About the Book
Anna does boring things for terrible people because even criminals need office help and she needs a job. Working for a monster lurking beneath the surface of the world isn’t glamorous. But is it really worse than working for an oil conglomerate or an insurance company? In this economy?
As a temp, she’s just a cog in the machine. But when she finally gets a promising assignment, everything goes very wrong, and an encounter with the so-called “hero” leaves her badly injured. And, to her horror, compared to the other bodies strewn about, she’s the lucky one.
So, of course, then she gets laid off.
With no money and no mobility, with only her anger and internet research acumen, she discovers her suffering at the hands of a hero is far from unique. When people start listening to the story that her data tells, she realizes she might not be as powerless as she thinks.
Because the key to everything is data: knowing how to collate it, how to manipulate it, and how to weaponize it. By tallying up the human cost these caped forces of nature wreak upon the world, she discovers that the line between good and evil is mostly marketing. And with social media and viral videos, she can control that appearance.
It’s not too long before she’s employed once more, this time by one of the worst villains on earth. As she becomes an increasingly valuable lieutenant, she might just save the world.
A sharp, witty, modern debut, Hench explores the individual cost of justice through a fascinating mix of Millennial office politics, heroism measured through data science, body horror, and a profound misunderstanding of quantum mechanics.
416 pages (kindle)
Published on September 22, 2020
Buy the book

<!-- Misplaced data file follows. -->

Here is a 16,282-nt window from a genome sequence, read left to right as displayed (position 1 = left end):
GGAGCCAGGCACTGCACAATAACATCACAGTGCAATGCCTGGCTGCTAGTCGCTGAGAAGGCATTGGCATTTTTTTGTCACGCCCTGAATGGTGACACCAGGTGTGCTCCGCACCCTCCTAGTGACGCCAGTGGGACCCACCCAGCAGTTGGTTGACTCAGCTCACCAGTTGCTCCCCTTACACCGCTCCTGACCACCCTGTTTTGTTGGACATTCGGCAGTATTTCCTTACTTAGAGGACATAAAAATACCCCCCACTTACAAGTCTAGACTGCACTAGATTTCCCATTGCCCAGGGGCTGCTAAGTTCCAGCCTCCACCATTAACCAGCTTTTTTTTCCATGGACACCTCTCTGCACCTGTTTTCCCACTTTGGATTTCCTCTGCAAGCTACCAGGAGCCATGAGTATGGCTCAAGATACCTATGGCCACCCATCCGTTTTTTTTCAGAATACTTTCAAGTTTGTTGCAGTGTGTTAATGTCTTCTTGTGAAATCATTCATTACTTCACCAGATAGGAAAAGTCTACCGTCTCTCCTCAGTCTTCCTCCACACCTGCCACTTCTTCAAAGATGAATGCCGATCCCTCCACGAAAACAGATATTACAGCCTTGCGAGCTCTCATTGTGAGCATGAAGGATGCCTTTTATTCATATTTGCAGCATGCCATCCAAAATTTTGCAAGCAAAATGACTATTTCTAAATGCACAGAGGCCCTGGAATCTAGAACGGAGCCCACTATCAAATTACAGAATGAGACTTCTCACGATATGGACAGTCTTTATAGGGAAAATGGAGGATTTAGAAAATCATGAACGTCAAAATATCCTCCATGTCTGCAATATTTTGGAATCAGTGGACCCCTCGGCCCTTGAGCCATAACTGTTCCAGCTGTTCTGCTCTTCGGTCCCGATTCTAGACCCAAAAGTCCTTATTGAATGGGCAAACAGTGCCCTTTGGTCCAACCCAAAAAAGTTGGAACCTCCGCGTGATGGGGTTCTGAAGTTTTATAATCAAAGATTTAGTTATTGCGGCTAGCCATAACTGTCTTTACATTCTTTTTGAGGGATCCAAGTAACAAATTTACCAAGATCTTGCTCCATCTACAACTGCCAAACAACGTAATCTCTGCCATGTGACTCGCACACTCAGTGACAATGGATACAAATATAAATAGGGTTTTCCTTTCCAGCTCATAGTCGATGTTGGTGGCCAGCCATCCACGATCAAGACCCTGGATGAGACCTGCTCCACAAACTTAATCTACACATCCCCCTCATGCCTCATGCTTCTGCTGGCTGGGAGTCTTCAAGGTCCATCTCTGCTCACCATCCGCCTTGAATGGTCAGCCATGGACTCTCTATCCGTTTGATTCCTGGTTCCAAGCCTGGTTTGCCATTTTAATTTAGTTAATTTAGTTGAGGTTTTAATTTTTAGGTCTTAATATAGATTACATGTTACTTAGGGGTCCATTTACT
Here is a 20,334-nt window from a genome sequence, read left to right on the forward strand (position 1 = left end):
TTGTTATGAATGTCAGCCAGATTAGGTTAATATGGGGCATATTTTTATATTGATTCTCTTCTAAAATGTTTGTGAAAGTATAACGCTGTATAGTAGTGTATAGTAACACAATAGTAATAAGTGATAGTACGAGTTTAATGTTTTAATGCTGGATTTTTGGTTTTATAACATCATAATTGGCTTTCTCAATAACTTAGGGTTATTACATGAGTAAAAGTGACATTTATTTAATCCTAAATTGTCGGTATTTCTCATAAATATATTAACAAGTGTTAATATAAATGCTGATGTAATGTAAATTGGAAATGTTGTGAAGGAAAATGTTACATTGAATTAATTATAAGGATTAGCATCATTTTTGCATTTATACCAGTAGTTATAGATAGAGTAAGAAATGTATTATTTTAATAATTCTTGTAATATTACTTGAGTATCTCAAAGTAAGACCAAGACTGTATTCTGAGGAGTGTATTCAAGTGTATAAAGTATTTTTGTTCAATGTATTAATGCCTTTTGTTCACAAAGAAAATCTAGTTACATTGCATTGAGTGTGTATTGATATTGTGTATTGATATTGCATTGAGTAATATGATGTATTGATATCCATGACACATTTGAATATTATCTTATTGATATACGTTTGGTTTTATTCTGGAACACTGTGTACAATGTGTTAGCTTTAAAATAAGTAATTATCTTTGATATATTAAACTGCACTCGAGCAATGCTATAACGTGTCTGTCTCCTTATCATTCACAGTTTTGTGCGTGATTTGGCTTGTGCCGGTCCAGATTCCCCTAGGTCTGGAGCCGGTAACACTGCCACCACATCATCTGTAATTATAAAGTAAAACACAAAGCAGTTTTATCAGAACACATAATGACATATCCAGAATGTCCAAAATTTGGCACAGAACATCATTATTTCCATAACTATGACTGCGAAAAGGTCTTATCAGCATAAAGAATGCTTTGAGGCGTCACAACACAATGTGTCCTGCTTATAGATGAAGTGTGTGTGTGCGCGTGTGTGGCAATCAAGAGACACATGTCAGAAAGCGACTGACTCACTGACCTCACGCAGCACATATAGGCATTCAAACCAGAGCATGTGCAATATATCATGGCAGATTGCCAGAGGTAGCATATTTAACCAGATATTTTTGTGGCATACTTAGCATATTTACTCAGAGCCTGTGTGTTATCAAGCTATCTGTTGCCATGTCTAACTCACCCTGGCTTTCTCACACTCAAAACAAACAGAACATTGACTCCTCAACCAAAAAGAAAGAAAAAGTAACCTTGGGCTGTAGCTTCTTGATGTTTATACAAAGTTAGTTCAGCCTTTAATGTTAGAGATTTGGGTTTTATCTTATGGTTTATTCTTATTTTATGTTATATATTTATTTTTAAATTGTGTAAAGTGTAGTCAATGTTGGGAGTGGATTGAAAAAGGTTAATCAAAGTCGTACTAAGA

I am not a big superhero person. I don’t actively go out and look for superhero books or watch superhero movies. They can be entertaining, but they aren’t really my bag of oats. However, when I saw Hench, I was exactly in the sort of mood to read something that isn’t my typical. I also kind of really like stories about antiheroes or “the bad guy” and this seemed to slot right into both of those categories quite nicely.
More, I love moral ambiguity, and you really get a lot of that in Hench.
Anna works as a hench, or think of her as technical support/office grunt for supervillains (you also learn about “meat”. Think: hired muscle.). Anna’s sort of a data genius, which ends up being the core of the book later on. Anyway, Anna works as a hench for a supervillain. Things go awry and she ends up getting seriously injured. In her recuperation process, she starts studying these streams of data, which is the pin around which the whole book turns.
I hesitate to say more. Discovery is half the fun.
Anna, however, works for the bad guy, which means some of the things she does are questionable and may or may not make you a bit squeamish. That being said, while you go into this book knowing from page one that Anna works for the “bad guy”, the so called “good guys” don’t look that good for long. In fact, the way the author created this equal playing field across the spectrum for all of her characters was nothing short of spectacular.
While Anna has this dark, sarcastic sense of humor that really jived with me on a personal level (I instantly clicked with her), I spent as much time reading this book laughing at her sarcasm as I did thinking deeper thoughts about good and evil, and the so-called cost of both. I was quite amazed by how Walschots managed to provoke so many deeper thoughts and analysis from me, while making me laugh at the same time.